Boeing also is one of this country’s leaders in space systems and strategic missiles. The company built the Minuteman ICBM, the centerpiece of the land-based portion of the U.S. strategic deterrent since the early 1960s. With its Delta launch vehicles and a series of commercial and military satellite programs, Boeing helped the U.S. become a space-faring nation. Currently, Boeing is in a joint venture with Lockheed Martin, the United Launch Alliance (ULA), which provides commercial and national security launch services for clients including NASA. ULA is in the process of developing a brand new space launch vehicle, the Vulcan, and Boeing is simultaneously competing to provide NASA’s new manned space capsule.
Boeing has successfully exploited its strong position as both a commercial and defense company to provide cost-effective capabilities for the U.S. military. The company has adapted its classic 707 airframe for a range of military missions, most noteworthy of which was the creation of the KC-135 aerial refueling tanker. The 707 also is the platform that was chosen to support the Air Force’s fleet of intelligence, surveillance and reconnaissance aircraft, including the Airborne Warning and Control System (AWACS), the Joint Surveillance Target Attack Radar System and the Rivet Joint electronic surveillance system. Several U.S. allies fly a military tanker or an AWACS built on the 767 airframe.
Today, Boeing is producing several major military aircraft based on its commercial platforms. One is the KC-46A tanker, a derivative of the commercial B-767 passenger jet. Another is the P-8 Poseidon multimission maritime aircraft, a modified version of the 737-800.
A key to Boeing’s leading role in aerospace and defense is its determination to invest in advanced R&D well in advance of commercial orders for a new aircraft or a military contract. Because of its willingness to invest in leading edge aerospace technologies, Boeing has been able to repeatedly leapfrog its competition with brand new aircraft designs. One example of this is the 787, with its use of composite materials, new engines, and advanced avionics. Another is the U.S. Navy’s MQ-25A unmanned aerial refueling tanker. The company won the contact to develop the MQ-25A in August 2018 and conducted its first flight test of a prototype just 13 months later. A third is the Air Force’s state-of-the-art T-X/T-7 jet trainer aircraft.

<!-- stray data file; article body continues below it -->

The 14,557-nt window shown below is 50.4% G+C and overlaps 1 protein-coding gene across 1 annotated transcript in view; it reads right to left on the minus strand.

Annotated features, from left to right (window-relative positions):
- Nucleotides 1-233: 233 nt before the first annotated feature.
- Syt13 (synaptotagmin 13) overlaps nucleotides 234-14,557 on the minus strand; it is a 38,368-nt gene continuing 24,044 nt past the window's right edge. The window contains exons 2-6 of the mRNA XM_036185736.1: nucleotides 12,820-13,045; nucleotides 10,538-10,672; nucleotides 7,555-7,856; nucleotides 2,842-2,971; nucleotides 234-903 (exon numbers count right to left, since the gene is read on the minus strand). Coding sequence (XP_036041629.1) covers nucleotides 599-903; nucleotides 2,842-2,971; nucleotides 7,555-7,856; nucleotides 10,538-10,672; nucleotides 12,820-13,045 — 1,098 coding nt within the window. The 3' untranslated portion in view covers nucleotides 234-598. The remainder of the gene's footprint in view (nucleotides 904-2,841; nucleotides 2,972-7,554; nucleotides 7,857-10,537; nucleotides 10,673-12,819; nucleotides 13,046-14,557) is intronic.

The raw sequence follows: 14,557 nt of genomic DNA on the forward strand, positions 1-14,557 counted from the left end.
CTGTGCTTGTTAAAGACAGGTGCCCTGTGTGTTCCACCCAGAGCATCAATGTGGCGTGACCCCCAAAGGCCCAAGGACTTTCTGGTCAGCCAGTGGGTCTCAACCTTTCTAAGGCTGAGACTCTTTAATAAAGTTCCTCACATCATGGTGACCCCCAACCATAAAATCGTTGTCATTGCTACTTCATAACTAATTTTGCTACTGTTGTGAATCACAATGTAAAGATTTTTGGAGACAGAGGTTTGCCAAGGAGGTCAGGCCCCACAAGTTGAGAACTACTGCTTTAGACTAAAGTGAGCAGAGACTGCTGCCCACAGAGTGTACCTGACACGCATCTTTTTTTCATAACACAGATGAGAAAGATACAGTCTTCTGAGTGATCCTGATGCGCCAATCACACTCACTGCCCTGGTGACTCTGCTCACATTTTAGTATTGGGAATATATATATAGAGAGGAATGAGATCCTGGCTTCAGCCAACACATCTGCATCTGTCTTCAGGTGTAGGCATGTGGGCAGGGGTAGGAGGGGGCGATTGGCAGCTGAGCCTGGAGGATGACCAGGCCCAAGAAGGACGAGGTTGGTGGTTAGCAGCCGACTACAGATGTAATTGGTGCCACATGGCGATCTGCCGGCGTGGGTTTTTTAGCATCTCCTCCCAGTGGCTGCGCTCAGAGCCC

Boeing leadership has made it clear that it will invest significant amounts in aerospace R&D when it sees the potential for multi-decade programs. According to Greg Smith, Boeing’s chief financial officer:
“Our T-X and MQ-25 investments are based on deliberate and intentional decisions to create long-term valuable products and services franchises. In selective key market opportunities such as these, we are taking into account the considerable market potential in our business cases, and not just the initial order quantity with the contracts.”
Boeing’s strong position in both the commercial and defense aerospace sectors not only allows it to invest in new technologies and exploit synergies, but to weather downturns in either business. The company has an array of decades-long profitable franchises in both sectors, including the 737, 777 and 787 passenger aircraft and the F/A-18 and F-15 fighters; Apache and Chinook helicopters; V-22 tiltrotor; KC-135 and KC-46A tankers; and T-7 trainer. It is continuing to make investments in such areas as advanced manufacturing, avionics, autonomy and materials, which are already benefitting programs in both the commercial and defense sectors.